It’s tempting not to think about your health until something goes wrong. As long as nothing hurts or slows you down, you can focus on something else, right?
Not quite. Let’s change that mindset.
For years, up to 40% of deaths from each of the 5 leading causes in the US (heart disease, cancer, injuries, and stroke) have been preventable. And managing healthy lifestyle habits can add as much as 10 years to your life.
Recently, COVID-19 surged ahead to become the number two cause of death in the US. And according to the experts, nearly all US COVID-19 deaths are now preventable.
Research shows that clinical care, such as access to doctors, medical coverage, and quality of care, only accounts for 20% of our predicted health. You have more power than you may think for the remaining 80%, as well as in navigating your interaction with the healthcare system itself. Step into it: own your health.
Your Everyday Choices Matter
As a teen and in my twenties, I pretty much ignored my health. I ate what I craved (pasta, raw cookie dough!), slept when I was too tired to stay awake, and figured it was unavoidable when I’d get a really bad flu or a cough I couldn’t shake for months.
On the whole, I have been fairly fortunate when it comes to health, but I now handle it very differently. That’s partly because my body is less resilient than it was, and also because I have observed how my actions impact my body and mind. Also, I’ve lived long enough to experience serious illnesses and injuries up close, and to lose some of the people I love to them.
Today I can appreciate that some of the choices I make (or make for my kids) may not have an immediate impact, but will help us in the long run.
Like wearing sunscreen on my face. Every. Single. Day. (I’m sooo glad vanity drove me to start that decades ago!) Or wearing a seatbelt. The list is long. And the impact of daily habits on the inside of the body is even less visible than the impact of sunscreen, but more impactful over time.
Actively Navigate the Healthcare System to Own Your Health
When you or someone you care about is sick, it’s not enough to just go to the doctor and do what he or she recommends. There are so many other ways you can participate in your healthcare, including doing your own research, tracking your symptoms and actions, compiling your medical records, and learning from peers.
Some companies are using data and analytics to make it easier for people to know when and where to seek appropriate healthcare services. Regardless of your context, it’s critical that you understand that you’re ultimately the decision maker, and you have to act in ways that make the most sense for you and your family. Like the time when my husband and I avoided an unnecessary open-heart surgery for our daughter, Ada.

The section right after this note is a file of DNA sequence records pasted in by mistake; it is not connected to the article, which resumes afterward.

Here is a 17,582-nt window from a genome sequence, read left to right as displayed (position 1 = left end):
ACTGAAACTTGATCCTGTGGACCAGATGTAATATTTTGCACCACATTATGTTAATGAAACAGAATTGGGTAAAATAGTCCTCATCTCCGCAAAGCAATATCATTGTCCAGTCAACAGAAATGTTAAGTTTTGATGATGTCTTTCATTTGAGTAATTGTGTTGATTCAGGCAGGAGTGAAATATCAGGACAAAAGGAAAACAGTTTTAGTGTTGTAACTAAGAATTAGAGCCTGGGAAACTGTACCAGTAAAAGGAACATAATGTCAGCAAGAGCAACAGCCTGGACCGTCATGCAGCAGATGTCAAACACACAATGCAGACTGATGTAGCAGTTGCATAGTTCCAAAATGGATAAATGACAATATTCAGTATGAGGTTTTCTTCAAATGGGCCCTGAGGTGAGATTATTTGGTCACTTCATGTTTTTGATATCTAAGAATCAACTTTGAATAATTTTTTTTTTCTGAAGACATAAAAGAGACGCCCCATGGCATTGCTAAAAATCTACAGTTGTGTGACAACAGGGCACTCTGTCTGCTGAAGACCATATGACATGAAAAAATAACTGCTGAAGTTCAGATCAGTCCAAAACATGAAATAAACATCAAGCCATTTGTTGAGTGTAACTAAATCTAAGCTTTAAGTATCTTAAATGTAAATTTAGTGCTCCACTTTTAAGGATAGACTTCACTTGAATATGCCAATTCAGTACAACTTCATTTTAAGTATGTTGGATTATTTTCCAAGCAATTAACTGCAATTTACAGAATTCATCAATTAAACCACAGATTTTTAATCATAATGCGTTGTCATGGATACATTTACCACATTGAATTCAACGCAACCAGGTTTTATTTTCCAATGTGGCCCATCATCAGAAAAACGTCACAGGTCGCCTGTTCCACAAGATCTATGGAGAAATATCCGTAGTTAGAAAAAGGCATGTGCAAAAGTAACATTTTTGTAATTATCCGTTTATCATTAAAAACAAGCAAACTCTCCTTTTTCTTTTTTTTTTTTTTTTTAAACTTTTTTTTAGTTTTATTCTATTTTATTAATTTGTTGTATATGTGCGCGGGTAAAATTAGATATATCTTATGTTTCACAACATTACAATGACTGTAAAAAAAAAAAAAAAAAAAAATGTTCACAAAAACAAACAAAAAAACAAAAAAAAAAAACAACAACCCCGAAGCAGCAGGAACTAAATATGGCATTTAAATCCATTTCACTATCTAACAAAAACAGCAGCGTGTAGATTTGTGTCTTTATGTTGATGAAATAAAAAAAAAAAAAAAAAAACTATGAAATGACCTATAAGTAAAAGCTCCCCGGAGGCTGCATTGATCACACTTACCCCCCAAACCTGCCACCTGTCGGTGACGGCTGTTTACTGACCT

Healthy is More than “Not Sick”
One of the mind shifts I’ve made is that being healthy is so much more than merely the absence of illness. I actively appreciate how my body feels, and what it’s capable of. It’s a mental shift as much as a physical one. I have learned how much moving my body impacts my mood and mind.
This week I am enjoying the smell of Fall in the air, the blueness of the sky, and the softness of a blanket against my skin at bedtime. I also appreciate when I’m well rested and energized for the day. Or the satisfaction I get in getting closer (still not there, but one day!) to being able to do toe stand properly in yoga.
Honestly, I also appreciate it when I just make it through a day of intense personal and professional demands. I’m so grateful that my cuts eventually heal, and that I can work through pain or setbacks and become stronger because of them. Of course I’m also grateful for the many other good things in my life including friends, family and even cats (whom I consider to be both).
It’s Up to You
Of course there will always be challenges outside of your direct control, like your genes, and (to some extent) your physical and social environments. The Oprah Winfrey Network has recently launched a campaign—aptly named “Own Your Health”—to boost awareness of health disparities that disproportionately impact Black women and some tools to address them.
Whatever your situation, over the course of your lifetime, you shape your health much more than anyone, including doctors and hospitals. You’re the one who decides whether and when to seek professional care, and how to follow up. Your choices can even influence how your genes express themselves.
Though you may not always think about it consciously, you’re the one in charge of your health. So step into the role—own it. Make time and space to appreciate the good and address the things you’d like to change. You may just feel and look better—not just in some distant future, but starting right now.